“You can imagine the delight the lads had in taking the piss out of me in school, with a name like Doug Graves.” He continued, smirking. “Go ahead, you can laugh.”

I shook my head and declined in polite protest, but couldn’t help myself when he admitted he had married a girl named Robyn. “Ah yes, Robyn Graves. It’s true, I’m afraid.” He laughed along with me. “Half the reason she probably divorced me, in the end.”

Adrian – also known as Digger – Graves is the illustrious lead guitarist for the defunct doom metal band, Corroded Corpse. (Hell, I know I will never have the talent or the cojones to be in my own metal band, but dammit, I’m going to have fun creating ludicrous names to rival some of the most popular groups to spring from the 80s heavy metal insurgence.)

At the helm of Corroded Corpse is front man Riff Rotten, who we meet briefly in Louder Than Love, but who grows to larger-than-life, rock star proportions in my latest novel, Softer Than Steel. Born Richard Rottenberg into a wealthy, educated Jewish family, he was re-born as Riff as soon as he learned to shred on the guitar – much to his family’s dismay. In Riff’s case, I was able to put my real rock name knowledge to use, in Adrian’s explanation of how the band’s manager came up a new last name for his up-and-coming client:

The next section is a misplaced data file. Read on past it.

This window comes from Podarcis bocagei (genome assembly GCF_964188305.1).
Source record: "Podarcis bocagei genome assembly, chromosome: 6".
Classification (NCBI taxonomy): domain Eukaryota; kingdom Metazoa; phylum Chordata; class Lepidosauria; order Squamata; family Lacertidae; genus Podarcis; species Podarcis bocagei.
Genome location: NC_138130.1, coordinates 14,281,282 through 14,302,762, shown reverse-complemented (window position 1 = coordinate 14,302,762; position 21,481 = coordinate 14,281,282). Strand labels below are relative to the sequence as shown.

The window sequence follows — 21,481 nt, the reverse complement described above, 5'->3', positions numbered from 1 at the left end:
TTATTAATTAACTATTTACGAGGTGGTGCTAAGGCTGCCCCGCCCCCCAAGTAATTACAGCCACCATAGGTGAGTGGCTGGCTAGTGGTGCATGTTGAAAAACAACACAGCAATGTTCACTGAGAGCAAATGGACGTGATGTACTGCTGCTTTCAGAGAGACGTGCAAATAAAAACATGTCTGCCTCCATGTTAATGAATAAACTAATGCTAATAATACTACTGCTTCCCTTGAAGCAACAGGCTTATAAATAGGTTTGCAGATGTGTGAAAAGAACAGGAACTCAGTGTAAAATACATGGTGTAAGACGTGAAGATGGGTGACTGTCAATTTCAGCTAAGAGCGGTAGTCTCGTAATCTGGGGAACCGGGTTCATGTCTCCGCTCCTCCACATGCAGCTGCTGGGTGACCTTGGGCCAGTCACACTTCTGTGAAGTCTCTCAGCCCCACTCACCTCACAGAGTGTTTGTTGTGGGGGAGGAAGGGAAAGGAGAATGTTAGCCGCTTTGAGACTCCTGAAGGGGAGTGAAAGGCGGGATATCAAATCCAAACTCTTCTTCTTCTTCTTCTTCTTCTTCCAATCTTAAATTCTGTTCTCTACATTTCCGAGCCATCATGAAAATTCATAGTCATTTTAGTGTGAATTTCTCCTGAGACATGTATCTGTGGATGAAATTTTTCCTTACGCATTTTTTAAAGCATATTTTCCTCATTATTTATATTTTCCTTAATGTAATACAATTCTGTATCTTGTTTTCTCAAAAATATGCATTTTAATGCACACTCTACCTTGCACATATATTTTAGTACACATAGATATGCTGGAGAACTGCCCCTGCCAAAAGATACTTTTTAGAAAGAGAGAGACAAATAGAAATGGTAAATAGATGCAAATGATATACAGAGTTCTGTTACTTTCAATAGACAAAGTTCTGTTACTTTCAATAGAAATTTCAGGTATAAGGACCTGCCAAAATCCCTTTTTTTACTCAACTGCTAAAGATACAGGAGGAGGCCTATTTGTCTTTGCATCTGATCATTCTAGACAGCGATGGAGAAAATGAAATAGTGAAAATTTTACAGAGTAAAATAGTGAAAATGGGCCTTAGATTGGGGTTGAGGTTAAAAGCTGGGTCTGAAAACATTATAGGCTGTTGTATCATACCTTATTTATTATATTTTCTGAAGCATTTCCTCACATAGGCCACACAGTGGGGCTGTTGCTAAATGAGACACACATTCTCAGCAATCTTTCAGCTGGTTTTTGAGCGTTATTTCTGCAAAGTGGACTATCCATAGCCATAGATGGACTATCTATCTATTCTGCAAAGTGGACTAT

“It was Wren who suggested Rick shorten his somewhat ‘ethnic’ surname to Rotten. When we moaned that it sounded like a blatant rip-off of the Sex Pistols’ Johnny Rotten, Wren pointed out, ‘Do you really think Chaim Witz would have gotten very far leading KISS?’

In their heyday, Digger Graves and Riff Rotten were like the Lennon/McCartney of the metal world, riding the wave of 80s British Heavy Metal like conquering heroes. But due to gross mismanagement and trademark issues, the band is no longer able to use its name when they finally (spoiler alert!) reunite by the end of Louder Than Love. So they begin to play stealth shows under a new moniker, The Rotten Graves Project. It makes total sense, as where else would you find a corroded corpse? In a rotten grave, of course.

Let the band play on!
Happy Rocktober!

I have to confess that I like Rotten Graves Project better than Corroded Corpse… as Jessica says, it’s awfully similar to that early-90s thrash band, Cannibal Corpse, and man, does that interfere with one’s reading!

Here’s Jessica’s website. As always, pick up her books. Read them. Leave reviews and tell your friends. They’re good things, so don’t miss out!